UK won't go soft on EU alignment in Brexit talks, Johnson's office says
16 December 2019, by Matthew Holehouse
The UK won't be pushed into softening its Brexit plans and will seek a "Canada-style" free-trade agreement with no obligation to follow EU rulemaking, a spokesman for Prime Minister Boris Johnson insisted on Monday, 16 December.
The prime minister would resist any commitment to maintain "alignment" with the EU under the terms of a trade relationship to be negotiated after the UK's exit from the bloc, he said.
Johnson's Conservative Party secured a majority of 80 seats in last Thursday's general election, a margin that should allow him to ratify the UK's withdrawal agreement with ease, and could give him greater freedom to consider compromises with the EU over the terms of a future trade relationship.
The EU has made clear Johnson would need to accept alignment with key areas if he wished to secure a trade deal on favorable terms, to address fears the UK will undercut the bloc.
But Johnson's spokesman today said the UK government would follow its own course. "The PM made clear in the general election that he would seek a Canada-style free-trade agreement with no political alignment."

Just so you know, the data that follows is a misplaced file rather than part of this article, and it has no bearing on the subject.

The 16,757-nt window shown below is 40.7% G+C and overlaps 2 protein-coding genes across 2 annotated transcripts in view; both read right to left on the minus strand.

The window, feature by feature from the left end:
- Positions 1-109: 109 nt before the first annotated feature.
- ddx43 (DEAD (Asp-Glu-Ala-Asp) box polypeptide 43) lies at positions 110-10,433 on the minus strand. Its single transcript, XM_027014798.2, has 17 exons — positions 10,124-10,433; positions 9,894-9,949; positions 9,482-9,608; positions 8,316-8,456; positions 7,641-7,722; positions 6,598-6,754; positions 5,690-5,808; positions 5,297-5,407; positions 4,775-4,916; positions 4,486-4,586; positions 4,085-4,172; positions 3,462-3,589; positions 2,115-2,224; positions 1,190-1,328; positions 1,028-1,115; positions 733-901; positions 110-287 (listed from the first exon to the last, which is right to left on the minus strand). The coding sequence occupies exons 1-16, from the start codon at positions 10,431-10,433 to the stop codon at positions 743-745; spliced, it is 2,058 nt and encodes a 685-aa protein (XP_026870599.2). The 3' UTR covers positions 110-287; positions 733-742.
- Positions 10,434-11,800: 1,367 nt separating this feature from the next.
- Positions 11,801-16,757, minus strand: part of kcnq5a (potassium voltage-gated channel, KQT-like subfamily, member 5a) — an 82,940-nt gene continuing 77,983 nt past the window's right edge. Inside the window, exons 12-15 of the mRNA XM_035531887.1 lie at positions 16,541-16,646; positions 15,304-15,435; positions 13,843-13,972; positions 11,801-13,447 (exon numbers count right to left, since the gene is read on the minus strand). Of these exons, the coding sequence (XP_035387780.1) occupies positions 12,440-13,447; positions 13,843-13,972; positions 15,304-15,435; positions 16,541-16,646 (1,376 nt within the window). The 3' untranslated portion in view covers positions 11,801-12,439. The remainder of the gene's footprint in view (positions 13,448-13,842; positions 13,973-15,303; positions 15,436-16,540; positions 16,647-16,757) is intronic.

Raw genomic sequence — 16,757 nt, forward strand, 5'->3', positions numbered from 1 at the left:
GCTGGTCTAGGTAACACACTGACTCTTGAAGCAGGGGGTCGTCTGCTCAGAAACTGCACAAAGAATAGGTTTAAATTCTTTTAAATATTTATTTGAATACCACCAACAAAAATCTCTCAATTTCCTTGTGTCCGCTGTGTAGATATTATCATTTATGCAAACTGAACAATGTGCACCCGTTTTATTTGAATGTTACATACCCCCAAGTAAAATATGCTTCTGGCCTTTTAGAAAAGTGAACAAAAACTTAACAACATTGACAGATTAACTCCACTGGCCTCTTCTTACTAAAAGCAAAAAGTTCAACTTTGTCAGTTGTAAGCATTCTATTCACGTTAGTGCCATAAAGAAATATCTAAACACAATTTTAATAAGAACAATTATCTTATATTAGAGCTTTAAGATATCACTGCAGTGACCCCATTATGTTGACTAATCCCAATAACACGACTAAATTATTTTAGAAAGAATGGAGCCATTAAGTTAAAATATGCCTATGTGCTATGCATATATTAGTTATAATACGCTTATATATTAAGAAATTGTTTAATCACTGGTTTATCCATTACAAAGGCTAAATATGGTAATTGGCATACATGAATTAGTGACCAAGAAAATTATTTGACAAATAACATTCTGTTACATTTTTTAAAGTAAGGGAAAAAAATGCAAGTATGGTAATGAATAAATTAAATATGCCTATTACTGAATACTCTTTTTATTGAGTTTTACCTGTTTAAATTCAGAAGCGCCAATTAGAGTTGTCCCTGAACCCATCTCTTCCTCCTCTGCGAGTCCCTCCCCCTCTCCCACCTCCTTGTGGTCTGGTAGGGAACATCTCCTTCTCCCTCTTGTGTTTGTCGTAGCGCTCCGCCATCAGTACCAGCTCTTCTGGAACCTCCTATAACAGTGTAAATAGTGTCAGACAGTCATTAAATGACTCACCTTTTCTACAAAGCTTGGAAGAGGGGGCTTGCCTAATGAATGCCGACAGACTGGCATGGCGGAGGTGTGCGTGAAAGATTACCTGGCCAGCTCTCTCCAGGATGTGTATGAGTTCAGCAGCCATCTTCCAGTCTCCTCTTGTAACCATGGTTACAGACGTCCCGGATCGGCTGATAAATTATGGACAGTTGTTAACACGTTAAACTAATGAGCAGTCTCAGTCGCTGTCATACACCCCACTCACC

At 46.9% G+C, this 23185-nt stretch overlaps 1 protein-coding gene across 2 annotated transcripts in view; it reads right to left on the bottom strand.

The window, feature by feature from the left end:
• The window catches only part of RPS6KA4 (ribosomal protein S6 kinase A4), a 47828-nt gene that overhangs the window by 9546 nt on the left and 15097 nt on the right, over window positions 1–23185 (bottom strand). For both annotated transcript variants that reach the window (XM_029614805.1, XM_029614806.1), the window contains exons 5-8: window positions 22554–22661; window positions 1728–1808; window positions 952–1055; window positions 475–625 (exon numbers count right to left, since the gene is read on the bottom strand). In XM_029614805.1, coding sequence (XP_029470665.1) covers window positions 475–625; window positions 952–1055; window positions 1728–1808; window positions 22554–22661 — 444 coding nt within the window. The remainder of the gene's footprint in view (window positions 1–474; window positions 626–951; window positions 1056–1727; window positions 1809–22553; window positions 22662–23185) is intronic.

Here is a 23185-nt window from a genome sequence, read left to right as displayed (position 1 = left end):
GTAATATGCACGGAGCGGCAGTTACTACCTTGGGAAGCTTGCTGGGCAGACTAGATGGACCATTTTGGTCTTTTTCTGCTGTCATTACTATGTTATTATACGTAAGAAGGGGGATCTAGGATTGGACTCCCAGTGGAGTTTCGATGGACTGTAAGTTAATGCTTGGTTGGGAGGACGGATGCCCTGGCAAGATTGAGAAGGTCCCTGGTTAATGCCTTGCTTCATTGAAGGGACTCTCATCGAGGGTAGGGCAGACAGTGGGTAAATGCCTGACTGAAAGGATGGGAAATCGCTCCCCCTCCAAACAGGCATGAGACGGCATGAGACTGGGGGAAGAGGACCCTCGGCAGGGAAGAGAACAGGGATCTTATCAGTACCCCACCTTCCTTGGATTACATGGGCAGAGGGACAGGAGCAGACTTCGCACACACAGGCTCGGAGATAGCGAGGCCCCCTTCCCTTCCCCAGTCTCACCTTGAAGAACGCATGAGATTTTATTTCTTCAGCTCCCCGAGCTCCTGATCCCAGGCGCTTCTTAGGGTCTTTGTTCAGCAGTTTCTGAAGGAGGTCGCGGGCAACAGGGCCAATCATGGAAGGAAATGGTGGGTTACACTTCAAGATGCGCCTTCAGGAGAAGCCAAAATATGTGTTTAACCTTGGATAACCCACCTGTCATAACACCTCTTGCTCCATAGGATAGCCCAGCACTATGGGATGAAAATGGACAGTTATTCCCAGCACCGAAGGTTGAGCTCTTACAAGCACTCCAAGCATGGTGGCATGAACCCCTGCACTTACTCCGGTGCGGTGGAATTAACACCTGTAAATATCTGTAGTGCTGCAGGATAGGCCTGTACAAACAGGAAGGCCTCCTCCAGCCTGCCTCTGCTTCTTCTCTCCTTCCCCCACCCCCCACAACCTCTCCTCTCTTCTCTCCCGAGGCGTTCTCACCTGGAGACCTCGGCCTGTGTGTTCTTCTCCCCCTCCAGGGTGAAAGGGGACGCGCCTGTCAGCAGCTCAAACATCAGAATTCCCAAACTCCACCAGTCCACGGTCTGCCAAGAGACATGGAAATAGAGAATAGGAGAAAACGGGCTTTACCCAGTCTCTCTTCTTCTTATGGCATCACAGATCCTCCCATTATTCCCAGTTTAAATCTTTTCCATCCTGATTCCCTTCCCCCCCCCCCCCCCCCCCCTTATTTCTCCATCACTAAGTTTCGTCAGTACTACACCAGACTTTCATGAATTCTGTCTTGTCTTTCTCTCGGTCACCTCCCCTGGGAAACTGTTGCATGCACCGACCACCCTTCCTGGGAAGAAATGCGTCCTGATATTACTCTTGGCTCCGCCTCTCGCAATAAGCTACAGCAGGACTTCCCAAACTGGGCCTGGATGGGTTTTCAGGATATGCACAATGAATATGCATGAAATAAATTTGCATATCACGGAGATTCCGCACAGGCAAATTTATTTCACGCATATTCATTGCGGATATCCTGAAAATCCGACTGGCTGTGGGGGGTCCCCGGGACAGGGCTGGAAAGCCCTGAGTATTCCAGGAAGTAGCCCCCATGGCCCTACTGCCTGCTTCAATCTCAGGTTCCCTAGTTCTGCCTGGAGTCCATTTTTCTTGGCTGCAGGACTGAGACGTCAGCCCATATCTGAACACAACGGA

"We will be taking back control of our laws. The political declaration sets out there is a joint aim with the UK and EU for tariff-free and quota-free trade. The PM has stressed throughout the whole Brexit process the importance of setting our own laws, like every country in the world does."
The so-called level playing field commitments will be a key area of tension in the negotiations. The EU has said cleaving to common standards in state aid, labor and environmental law will be a precondition for the UK securing a zero-tariff free-trade agreement.
The remarks from Johnson's office today indicate that the UK government will be hostile to the principle of adhering to EU law after the UK's departure.
But the spokesman downplayed the possibility of the UK failing to secure an exit agreement by Johnson's self-imposed deadline of the end of next year. Johnson has ruled out extending the transition period — which amounts to 11 months, assuming the UK leaves the EU as planned on Jan. 31 — and officials say he has no intention of changing that position.
"It's in the interests of both the UK and the EU to get a good deal. That's what we are going to secure," the spokesman said.
The government will on Friday present to lawmakers the EU (Withdrawal Agreement) Bill — legislation to implement the terms of the divorce in domestic law.